First off, this article was meant to be about strength and yet the author Todd is talking about adding mass to the body. I don’t understand the train of logic or reason to do so but this is a gross error. Second, you will not get big biceps by doing heavy (or more) squats or pull-ups. You want big biceps? You need to do bicep curls. This is the same faulty logic that misleads people to rely on deadlifts for trap growth. It doesn’t work that way. In fact, I think specifically training your traps to be big and strong via shrugs and upright rows will help stabilize your deadlift because the traps will get involved in the movement and help your deadlift in terms of quality of the rep. I am digressing and that was pure anecdotal experience, but the gist is that you should not rely only on big movements if you want specific areas of your body to grow. Of course, the overlaying fact is that if you are interested in getting strong you should not look at individual muscle groups because strength training is about movements. To improve the squat you need to work towards improving the squat, not towards making your hamstrings larger.

Myth 3: Less Volume is better

Todd is not clear with this point so it is hard to fully refute it. He says that a thousand reps and a thousand sets isn’t the right way to train. But it is not about such extremes. He also says that you don’t need an overabundance of exercises. And I agree with that point. So while I agree that you should choose a few good exercises and hammer away at them with volume, the truth to getting stronger (or bigger) is to be able to do more than your last workout (figuratively). This means that if you are able to do 10 total repetitions in the 90%-100% of your 1RM range, you want to eventually build up enough workload tolerance that you are able to handle more and more reps closer to 100% of your max and you are able to increase that 10 to 12 or 15 or 20 – and only then will you truly know that you have gotten stronger.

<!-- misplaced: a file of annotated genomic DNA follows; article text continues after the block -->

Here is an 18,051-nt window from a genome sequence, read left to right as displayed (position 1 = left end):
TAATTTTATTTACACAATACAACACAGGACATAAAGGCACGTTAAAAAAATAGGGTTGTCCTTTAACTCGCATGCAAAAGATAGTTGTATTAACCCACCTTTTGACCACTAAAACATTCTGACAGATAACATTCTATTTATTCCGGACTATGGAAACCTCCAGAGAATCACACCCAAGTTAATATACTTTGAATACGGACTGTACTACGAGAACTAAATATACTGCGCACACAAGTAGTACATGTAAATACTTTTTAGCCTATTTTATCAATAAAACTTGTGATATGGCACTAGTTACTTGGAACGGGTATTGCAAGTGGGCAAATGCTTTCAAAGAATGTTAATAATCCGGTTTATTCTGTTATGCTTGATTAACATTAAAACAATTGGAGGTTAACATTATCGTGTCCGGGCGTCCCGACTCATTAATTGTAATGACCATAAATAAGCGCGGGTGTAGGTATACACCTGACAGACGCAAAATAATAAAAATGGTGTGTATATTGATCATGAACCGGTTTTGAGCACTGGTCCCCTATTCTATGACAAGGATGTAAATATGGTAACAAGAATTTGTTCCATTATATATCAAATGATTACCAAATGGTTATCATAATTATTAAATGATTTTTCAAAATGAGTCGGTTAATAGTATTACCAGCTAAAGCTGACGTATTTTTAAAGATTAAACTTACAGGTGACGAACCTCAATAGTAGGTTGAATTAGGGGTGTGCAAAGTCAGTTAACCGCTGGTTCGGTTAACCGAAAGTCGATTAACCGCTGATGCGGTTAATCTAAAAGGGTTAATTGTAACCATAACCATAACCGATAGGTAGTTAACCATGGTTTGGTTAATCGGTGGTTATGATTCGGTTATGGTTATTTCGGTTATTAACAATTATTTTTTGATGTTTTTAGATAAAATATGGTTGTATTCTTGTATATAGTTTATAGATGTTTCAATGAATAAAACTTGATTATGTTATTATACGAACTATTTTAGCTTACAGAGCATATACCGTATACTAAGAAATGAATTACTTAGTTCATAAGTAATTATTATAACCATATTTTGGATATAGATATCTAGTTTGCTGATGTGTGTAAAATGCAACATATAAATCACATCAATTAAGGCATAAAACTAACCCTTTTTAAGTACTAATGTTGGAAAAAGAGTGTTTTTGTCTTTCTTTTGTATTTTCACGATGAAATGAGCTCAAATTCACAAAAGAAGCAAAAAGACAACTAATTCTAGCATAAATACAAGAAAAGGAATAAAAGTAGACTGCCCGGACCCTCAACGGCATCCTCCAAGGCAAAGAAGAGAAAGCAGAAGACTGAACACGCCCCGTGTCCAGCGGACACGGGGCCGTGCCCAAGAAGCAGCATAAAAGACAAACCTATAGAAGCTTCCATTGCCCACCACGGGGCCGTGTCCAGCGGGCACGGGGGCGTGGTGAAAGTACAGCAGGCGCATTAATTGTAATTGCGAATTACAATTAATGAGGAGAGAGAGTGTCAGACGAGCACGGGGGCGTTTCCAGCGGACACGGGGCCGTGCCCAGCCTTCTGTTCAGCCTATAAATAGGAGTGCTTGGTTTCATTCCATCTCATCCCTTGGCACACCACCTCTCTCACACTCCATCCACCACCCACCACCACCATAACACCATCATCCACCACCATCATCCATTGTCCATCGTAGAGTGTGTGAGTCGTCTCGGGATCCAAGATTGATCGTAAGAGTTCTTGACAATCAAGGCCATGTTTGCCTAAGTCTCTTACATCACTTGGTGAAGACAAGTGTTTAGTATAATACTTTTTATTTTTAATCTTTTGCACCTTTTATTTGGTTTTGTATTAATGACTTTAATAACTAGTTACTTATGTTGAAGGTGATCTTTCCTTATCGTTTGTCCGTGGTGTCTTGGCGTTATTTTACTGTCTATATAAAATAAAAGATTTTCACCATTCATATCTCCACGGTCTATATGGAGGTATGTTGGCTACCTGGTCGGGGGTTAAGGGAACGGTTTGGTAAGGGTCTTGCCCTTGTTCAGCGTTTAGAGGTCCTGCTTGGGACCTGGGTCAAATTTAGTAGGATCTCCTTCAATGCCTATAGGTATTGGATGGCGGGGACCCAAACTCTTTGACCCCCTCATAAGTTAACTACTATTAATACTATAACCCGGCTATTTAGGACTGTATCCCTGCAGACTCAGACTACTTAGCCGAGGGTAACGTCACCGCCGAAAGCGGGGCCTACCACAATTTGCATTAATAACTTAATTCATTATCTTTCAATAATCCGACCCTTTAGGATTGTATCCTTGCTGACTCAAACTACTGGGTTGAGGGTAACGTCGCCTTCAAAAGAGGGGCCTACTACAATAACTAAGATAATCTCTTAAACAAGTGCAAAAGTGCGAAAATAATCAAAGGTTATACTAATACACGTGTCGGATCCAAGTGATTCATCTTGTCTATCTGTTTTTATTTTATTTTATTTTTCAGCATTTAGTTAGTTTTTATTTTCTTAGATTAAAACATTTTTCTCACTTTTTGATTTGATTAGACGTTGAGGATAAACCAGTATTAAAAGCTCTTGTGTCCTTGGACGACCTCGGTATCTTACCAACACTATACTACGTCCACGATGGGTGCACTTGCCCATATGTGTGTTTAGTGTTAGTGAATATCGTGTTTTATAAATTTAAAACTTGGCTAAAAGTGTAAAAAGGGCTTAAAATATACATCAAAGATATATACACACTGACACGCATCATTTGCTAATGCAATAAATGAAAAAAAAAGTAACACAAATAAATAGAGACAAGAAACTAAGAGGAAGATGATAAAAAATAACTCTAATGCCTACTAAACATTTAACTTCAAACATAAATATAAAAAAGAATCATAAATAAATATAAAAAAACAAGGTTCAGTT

To people concerned with absolute strength, the term high volume means something completely different than it does to a bodybuilder. For them, three sets of eight reps might seem high!

Conclusion

Strength Training and training for mass have similarities and the two will overlap many times but they are distinct and different goals. When push comes to shove and you are picking and choosing various approaches or methods, you absolutely must keep these goals at the forefront of your decision making process.